The most difficult part of the Bibb County Sheriff’s Office retirement reception was getting all 55 people together for a photograph.
Some of them who retired earlier this year did not make Thursday afternoon’s gathering at the Al Sihah Shrine Park, and others slipped out before the picture taking.
“I’m going to kind of give you a sobering thought here,” Bibb Sheriff David Davis said. “This probably will be one of the few times that all of you will be together again. ... Cherish this time that you have together will all of the people you spent so many years with and that helped you become what you are today.”
Standing ovations came for the longest serving retirees -- Capt. Jimmy Barbee, who had 44 years combined with the Macon Police Department and the sheriff’s office, and Chief Deputy David Montford, who served 42 years at the sheriff’s office.
Montford, or “Monk” to the troops, wiped tears from his eyes as he spoke at the podium.
“I’m scared to death,” Montford said of his fear of public speaking. “Our pastor said one time at our church that he always holds a quarter in his hand and it makes speaking easier. I’ve got two rolls of quarters. ... And I’ve got chewing gum, too, and I’m wearing it out.”
Montford thanked his family, the secretaries who helped him through the computer age and the men and women who served with him.
He said he met his goals of providing for his family and rising as high as he could in the ranks, but did not make it 45 years, as he planned.
“I’m going to come up a little bit short, but that’s OK. It’s a good deal,” he said.
Davis’ other right hand, Chief Deputy Russell Nelson, who served 35 years, encouraged everyone to stay in touch.
“I remember all the good times and some of the bad times we had together,” Nelson said. “One thing we need to do is take care of each other and look out for each other and be there for each other whenever something goes wrong,” he said.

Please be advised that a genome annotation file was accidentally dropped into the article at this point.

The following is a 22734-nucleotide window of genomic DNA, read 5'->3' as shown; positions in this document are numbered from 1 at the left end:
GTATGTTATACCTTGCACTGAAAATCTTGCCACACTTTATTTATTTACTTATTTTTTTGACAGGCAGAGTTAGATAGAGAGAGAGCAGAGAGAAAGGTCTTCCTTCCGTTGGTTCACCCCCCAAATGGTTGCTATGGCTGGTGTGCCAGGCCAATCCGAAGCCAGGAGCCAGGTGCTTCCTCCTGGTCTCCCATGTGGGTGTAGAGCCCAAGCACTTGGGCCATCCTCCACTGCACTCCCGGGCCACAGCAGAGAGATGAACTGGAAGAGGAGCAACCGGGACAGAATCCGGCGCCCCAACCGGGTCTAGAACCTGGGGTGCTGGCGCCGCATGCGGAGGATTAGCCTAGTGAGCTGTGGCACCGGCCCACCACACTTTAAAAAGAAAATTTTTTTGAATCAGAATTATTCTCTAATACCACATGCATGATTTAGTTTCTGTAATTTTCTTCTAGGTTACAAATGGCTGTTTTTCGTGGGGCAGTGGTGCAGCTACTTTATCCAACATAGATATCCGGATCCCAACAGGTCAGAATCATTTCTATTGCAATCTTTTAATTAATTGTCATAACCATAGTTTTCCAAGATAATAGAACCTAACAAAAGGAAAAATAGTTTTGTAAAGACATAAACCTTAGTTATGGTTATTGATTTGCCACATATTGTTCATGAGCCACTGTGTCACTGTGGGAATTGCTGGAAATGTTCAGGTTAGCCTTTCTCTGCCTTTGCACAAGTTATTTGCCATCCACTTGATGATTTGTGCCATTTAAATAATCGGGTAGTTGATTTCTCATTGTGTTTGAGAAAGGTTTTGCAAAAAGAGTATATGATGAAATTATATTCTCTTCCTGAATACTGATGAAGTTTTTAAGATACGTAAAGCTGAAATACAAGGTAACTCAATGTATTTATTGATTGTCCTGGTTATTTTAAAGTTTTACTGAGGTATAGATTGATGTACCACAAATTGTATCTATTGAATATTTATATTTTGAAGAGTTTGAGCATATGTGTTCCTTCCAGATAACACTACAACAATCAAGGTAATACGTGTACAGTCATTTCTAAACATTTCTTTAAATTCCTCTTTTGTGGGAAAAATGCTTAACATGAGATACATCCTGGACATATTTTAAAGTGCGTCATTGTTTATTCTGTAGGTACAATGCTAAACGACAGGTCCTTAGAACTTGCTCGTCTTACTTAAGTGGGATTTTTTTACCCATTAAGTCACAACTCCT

Only a handful of folks accepted the invitation to speak, and most of them were very brief in their remarks.
“Well, it’s been a great 39 years,” Maj. Charles Stone said. “It seems like a year already in this ceremony.”
Maj. Harry Colbert retired 30 days ago, but he already misses everyone.
“I can honestly say that every day when I got up, I wanted to come to work,” Colbert said. “I made friends all over the state, but the best ones are right here.”
As usual, Barbee left them laughing.
“I have been retired 12 hours. Never have I done so little in such a short period of time and got paid so well,” he said with a smile. “Thank you all very much.”
Davis said the remaining members of the department must carry on for the nearly 1,500 years of combined experience leaving.
“All of us that are left behind here are standing on the shoulders of every single one of these people who are leaving,” Davis said. “We do not want to falter in the legacy that all these people lived, all of these people have left behind, by not succeeding and by not keeping the sheriff’s office on the path to greatness.”
As a sign of moving forward, Davis announced the promotion of Aubrey Evins, who is moving from major to colonel.
“The sheriff’s office is a living, breathing operation and we will not stop,” Davis said.
To contact writer Liz Fabian, call 744-4303 and follow her on Twitter@liz_lines.